By now he was about fifty yards away, with his back to me. I shouted out the down command: “Mack! Go down!” He instantly dropped into the down position. Then I told him to stay, walked over to where he lay in the grass waiting for me like a good boy, and hooked him up to his leash. Then I whistled Freddie over, and the two of us, the sensible ones, walked Mack safely home across those four lanes of rush hour traffic.
The next week, during a Nor’easter, I took Mack out with a 50' long line and a tennis ball and we played and rolled around madly in the pouring rain and mud and he chased the ball and re-taught him to come in the most insanely intense manner possible. Please understand that I actually got down on the ground and rolled around in the mud, in the pouring rain, encouraging Mack to jump on top of me.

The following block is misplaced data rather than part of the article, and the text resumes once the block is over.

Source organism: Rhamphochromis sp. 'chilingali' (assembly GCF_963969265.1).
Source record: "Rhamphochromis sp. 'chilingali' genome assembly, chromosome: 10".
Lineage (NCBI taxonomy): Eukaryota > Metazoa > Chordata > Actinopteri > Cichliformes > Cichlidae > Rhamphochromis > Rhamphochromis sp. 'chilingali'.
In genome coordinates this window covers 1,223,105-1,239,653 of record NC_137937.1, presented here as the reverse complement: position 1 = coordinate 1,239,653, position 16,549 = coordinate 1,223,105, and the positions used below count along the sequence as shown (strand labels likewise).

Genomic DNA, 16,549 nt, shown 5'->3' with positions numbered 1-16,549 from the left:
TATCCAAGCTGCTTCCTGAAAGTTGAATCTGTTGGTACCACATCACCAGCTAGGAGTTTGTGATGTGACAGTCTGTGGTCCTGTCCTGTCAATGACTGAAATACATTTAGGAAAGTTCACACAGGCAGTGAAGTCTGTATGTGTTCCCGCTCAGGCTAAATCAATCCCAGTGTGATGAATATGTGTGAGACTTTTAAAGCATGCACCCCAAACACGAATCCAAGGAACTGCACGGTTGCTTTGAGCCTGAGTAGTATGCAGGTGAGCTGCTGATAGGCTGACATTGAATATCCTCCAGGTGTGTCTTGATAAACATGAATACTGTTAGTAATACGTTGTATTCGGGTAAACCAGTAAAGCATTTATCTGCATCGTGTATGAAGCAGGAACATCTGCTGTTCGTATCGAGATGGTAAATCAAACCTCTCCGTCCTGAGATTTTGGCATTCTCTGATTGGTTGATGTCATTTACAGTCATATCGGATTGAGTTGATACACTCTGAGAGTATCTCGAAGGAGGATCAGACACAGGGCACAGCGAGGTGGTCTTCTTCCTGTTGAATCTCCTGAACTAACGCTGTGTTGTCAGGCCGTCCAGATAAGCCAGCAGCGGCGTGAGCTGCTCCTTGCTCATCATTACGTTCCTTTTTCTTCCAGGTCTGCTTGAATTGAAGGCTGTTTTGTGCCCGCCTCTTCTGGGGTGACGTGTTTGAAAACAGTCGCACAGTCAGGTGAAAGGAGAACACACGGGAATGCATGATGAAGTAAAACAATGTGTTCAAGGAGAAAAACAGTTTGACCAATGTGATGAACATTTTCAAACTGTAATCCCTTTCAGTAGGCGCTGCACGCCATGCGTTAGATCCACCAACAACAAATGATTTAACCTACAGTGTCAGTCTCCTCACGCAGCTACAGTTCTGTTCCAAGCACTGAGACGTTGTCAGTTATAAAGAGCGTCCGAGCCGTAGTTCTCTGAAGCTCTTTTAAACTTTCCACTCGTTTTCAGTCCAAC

Why on earth would I put myself (and my wardrobe) through that? Because I knew that in order for this particular dog to come when called under all conditions I knew I had to teach him to not only tolerate the rain but to actually love it, I had to use every technique in my bag of training tricks to make the experience as vivid and exciting for him as possible.
And it worked. After that insane day in the rain, Mack never showed the least resistance to his recall, in any kind of weather. In fact, a few weeks later we were on the Great Lawn again, and for the first time in his life Mack started chasing a squirrel. I had never seen him do this before so I just stood there for a moment, a bit befuddled. Finally, when the squirrel was about halfway to the nearest tree—which was a thirty yards or so away—I shouted his recall signal. He turned on a dime and ran back to me even harder and faster than when he’d been chasing the squirrel!
I had a pocket full of treats but wisely threw a tennis ball instead.
“Life Is an Adventure—Where Will Your Dog Take You?”